It is a truth almost universally acknowledged that Jane Austen was one of the greatest storytellers to ever live. In fact, almost any film adaptation of an Austen tale is a great work of art at best, and at worst mildly entertaining. Perhaps the most well-known are true to the time in which the author lived, like 1995’s Sense and Sensibility and both the 1996 and 2020 adaptations of Emma. Some films, like Austenland and The Jane Austen Bookclub are tributes to the culture that surrounds the author’s work even after her death. And then there’s Clueless, the modern spin on Emma that is revered by film critics, fans and teenagers alike.
Clueless fans in any of those categories will surely enjoy Fire Island, a tribute to Austen’s Pride and Prejudice that follows a group of young gay men on their annual retreat to Fire Island. The friends plan to party and meet other gentlemen, as is the Fire Island custom. It’s not until Howie (Saturday Night Live breakout Bowen Yang) expresses feelings of loneliness that Noah (Joel Kim Booster, also the film’s screenwriter) decides to help him. Noah declares that he will refrain from any sexual encounters until he assists Howie in finding someone to hook up with.
What follows is a lighthearted romp about love and friendship, aligned almost perfectly with Austen’s famous novel. The performances are enjoyable, particularly Yang’s Howie and Conrad Ricamora’s Will — the Mr. Darcy type. Ricamora is more reserved than the rest of the gang, but expertly so, as he seems to fit in with some of the Fire Island crowd but is just different enough from Kim Booster’s Noah that their romance feels authentic and unexpected. Yang’s performance is real and heartfelt, perhaps ascribing more — or at least a different — dimension to Austen’s Jane Bennett.
However, as good as Fire Island is, there are some missed opportunities. The narration Booster provides is an interesting choice and works well in some areas, like the opening scene where Noah recites Pride and Prejudice’s opening line; and is a bit much in others, like the ferry ride to the island. Fire Island also chooses to skip over the bits that involve the detestable Mr. Collins and Elizabeth’s friend Charlotte. These characters are important to the original Pride and Prejudice because they provide a biting social commentary that makes the story more relevant and serious. Kim Booster does add a bit where Maragaret Cho’s Erin mentions that her finances are in trouble and she may not be able to keep the house where the boys are staying. Nothing is done to remedy this, and though it does add some narrative tension, even the characters hardly seem worried about it. Given that all of the characters are gay, it would have been interesting to see Booster’s spin on the Collins/Charlotte debacle — especially because the film’s modern update on the Lydia/Wickham relationship is very clever.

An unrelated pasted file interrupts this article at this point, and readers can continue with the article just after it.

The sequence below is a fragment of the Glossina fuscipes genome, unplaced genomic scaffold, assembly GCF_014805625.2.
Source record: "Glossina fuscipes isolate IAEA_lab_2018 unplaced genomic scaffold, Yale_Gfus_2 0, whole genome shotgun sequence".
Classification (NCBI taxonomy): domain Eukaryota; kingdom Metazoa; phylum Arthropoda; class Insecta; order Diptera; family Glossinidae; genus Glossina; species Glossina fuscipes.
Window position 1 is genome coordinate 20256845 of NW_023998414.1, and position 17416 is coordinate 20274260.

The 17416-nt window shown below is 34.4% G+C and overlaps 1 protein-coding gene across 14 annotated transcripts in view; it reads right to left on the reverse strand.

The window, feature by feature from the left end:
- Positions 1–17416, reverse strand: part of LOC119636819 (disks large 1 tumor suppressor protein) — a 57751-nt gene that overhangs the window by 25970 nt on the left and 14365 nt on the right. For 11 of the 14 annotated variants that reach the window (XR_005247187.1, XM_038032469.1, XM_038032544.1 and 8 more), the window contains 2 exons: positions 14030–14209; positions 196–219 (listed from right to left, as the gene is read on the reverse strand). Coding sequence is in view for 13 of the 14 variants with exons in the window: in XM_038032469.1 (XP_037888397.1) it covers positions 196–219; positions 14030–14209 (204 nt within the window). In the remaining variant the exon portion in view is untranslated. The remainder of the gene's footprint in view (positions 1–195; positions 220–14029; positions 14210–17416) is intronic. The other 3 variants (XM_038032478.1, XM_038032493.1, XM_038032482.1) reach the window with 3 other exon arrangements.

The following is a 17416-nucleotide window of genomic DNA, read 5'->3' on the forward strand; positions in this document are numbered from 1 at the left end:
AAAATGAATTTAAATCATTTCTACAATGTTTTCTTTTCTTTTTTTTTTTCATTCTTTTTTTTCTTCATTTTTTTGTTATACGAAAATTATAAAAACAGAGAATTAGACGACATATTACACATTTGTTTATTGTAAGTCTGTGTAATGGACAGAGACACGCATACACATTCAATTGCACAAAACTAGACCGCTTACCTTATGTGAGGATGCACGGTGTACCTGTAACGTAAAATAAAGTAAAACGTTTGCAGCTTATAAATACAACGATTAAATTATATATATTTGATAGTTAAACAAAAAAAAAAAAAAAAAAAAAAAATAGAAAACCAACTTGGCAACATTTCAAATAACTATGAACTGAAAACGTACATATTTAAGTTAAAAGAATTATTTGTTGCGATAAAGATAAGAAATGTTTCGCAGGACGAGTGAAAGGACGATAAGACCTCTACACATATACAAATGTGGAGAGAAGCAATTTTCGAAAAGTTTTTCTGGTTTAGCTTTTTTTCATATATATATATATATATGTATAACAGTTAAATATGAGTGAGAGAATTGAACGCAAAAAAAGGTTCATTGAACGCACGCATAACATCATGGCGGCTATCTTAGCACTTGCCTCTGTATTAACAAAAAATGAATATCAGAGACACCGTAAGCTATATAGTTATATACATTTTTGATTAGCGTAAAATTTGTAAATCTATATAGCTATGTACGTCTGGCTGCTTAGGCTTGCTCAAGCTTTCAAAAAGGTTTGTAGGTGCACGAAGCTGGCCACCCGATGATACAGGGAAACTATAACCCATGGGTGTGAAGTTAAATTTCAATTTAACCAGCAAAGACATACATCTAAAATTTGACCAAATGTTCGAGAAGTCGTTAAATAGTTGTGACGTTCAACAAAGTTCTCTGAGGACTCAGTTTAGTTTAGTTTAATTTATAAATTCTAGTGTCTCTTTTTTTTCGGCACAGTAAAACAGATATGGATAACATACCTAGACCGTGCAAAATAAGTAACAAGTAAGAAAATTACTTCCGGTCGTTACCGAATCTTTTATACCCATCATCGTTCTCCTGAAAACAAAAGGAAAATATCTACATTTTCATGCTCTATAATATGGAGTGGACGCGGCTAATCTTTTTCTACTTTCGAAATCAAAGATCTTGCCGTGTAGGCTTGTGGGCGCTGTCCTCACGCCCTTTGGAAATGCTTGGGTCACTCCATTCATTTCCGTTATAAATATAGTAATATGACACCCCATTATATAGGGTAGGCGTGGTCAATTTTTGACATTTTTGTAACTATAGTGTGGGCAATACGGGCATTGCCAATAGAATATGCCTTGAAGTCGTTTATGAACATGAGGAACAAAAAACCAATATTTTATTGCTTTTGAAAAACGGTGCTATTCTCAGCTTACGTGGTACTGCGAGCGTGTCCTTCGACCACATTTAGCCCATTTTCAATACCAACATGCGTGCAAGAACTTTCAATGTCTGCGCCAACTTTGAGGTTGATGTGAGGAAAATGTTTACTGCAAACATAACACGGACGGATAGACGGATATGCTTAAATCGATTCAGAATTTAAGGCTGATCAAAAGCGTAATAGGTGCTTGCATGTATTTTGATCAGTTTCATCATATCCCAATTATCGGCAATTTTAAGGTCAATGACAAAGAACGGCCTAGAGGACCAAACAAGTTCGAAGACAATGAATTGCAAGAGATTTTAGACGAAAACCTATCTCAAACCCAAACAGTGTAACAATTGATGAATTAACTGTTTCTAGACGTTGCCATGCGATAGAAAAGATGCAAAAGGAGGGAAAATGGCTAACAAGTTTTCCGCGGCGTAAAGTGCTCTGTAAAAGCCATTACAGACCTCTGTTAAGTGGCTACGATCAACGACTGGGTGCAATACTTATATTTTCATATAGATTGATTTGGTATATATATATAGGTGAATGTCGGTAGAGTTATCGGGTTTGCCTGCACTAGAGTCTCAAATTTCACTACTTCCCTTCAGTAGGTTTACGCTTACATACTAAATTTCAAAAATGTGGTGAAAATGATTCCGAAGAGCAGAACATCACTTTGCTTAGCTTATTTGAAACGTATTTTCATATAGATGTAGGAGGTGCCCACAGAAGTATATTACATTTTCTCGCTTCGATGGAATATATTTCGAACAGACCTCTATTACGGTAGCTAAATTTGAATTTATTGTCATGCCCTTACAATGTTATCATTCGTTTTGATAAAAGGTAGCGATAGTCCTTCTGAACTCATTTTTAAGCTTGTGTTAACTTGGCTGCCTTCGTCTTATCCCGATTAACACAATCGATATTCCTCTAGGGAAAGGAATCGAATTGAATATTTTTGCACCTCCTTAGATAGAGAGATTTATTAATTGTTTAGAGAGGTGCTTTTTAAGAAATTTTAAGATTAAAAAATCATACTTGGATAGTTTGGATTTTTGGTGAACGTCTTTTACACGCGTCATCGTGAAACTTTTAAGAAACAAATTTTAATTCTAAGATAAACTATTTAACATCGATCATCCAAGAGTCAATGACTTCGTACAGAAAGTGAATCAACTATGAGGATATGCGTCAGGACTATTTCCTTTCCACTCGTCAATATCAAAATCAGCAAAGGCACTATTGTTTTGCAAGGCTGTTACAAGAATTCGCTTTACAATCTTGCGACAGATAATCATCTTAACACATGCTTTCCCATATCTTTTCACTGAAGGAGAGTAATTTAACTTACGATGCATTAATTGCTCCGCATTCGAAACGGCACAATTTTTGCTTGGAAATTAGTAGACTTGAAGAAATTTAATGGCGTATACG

However, Fire Island need not provide social commentary to work. Perhaps the greatest strength of the film is that Booster chooses to emphasize the friendship that exists between Howie and Noah, rather than the romance between Noah and Will. The end of the film depicts a grand romantic gesture that includes the words “I love you,” to which many of the characters comically balk, since they have only known each other for a few days. The film isn’t afraid to play with the real world, especially as it pertains to the gay community, but also gives way to the fantasy life that Austen has gracefully perpetuated all these years later.
Fire Island is a wonderful and much needed foray into the gay rom-com. It is a light and funny film that will entertain many and join a legacy of adaptations in a well deserved spot on the Austen mantle. Jane herself might even be proud to see the continued relevance of her work, and June is the perfect time for a little pride, especially without the prejudice.